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03/23/11  Portland, Ore.

Inaugural Kathryn Robertson Memorial Lecture in Global Health honors OHSU President Joe Robertson’s daughter

Dr. SlaughterAddressing a packed audience at the inaugural Kathryn Robertson Memorial Lecture in Global Health, OHSU President Joe Robertson, MD, said his daughter, Katie, was a woman who embraced life to the fullest. “But my fondest memories of her,” he added, “are of the ways she lived her life with unsurpassed joy.”

Anne-Marie Slaughter*, JD, DPhil, guest lecturer, said Katie Robertson was part of a movement of young Americans who are networked and globally engaged. “It is that connection across cultures, that awareness of interconnected humanity, that will be the theme of my lecture today,” said Dr. Slaughter. Her talk was part of the Global Health Center Memorial Lecture series, which is designed to expand the understanding of complex issues related to global health and development.

Dr. Slaughter’s lecture, titled “The Health of Our World,” focused on the Obama Global Health Initiative. Launched in 2009, the goal of this initiative is to strengthen U.S. global health programs by making connections between investments America has been making in global health for decades.

“One of the things we have done in the Obama administration is to ensure that when Secretary Clinton or President Obama travel, they do not leave matters such as the polio vaccine or maternal health to the health professionals; they elevate it to the level of highest diplomacy,” said Dr. Slaughter, a former Obama Director of Policy Planning at the U.S. State Department.

She offered the country of Sierra Leone as an example of where all of the pieces “aren’t connected,” pointing out that women with children often visit multiple clinics to find care, including separate clinics for primary care, pregnancy and HIV/AIDS status, rather than the convenience of a single clinic that can address all of her family needs.

“When we treat a woman we also ensure that her children are better cared for, and of course, all of her family. It’s the single best way to deliver health to a much broader part of the community,” said Dr. Slaughter.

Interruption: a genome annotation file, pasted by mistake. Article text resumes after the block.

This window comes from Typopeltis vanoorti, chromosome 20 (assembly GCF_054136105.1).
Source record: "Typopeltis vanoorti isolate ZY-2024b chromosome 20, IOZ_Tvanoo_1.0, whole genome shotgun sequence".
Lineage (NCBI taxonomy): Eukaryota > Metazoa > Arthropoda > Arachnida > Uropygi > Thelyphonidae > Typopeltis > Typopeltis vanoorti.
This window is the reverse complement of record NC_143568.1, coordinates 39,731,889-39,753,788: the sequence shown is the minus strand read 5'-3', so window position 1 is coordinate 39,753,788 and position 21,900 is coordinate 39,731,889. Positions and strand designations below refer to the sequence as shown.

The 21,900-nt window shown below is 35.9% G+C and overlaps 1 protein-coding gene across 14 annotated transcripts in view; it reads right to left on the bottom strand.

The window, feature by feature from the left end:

She pointed out that providing women with ease of access to care, as well as increasing their participation in health care planning, is crucial toward improving health outcomes. This includes equipping women with cell phones. “Ninety-five percent of women in African countries report that having a cell phone makes them feel safer, more connected to friends and family, improves their independence and, for some, their livelihood.”

She also addressed the importance of empowering men and boys to be better role-models for gender equality, especially in societies where young men identify their role as “fighting.”

Global HealthSpeaking of an “interconnected humanity,” she said the importance of global health was not just a foreign policy priority for governments, but a concern for universities, corporations, non-governmental organizations (NGOs), community groups and for centers like the OHSU Global Health Center.

Created in 2007, the OHSU Global Health Center received one of only 31 NIH Fogarty Center Framework Awards in Global Health. The Center was established at OHSU through the efforts of students, staff and faculty who passionately believe, as did Katie Robertson, that life should be lived without borders.

“As Katie Robertson’s life embodied, we are deeply connected,” Dr. Slaughter said. “We have to learn how to mobilize and foster these connections, in ways that will actively solve problems.”

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Pictured: (Top) Anne-Marie Slaughter, JD, DPhil; (Bottom) Joe Robertson, MD


*Dr. Slaughter is the Bert G. Kerstetter ’66 Professor of Politics & International Affairs at Princeton University. She was Director of Policy Planning at the U.S. State Department from January 2009-2011. She played a key role in helping to make global health a much more central part of U.S. foreign policy.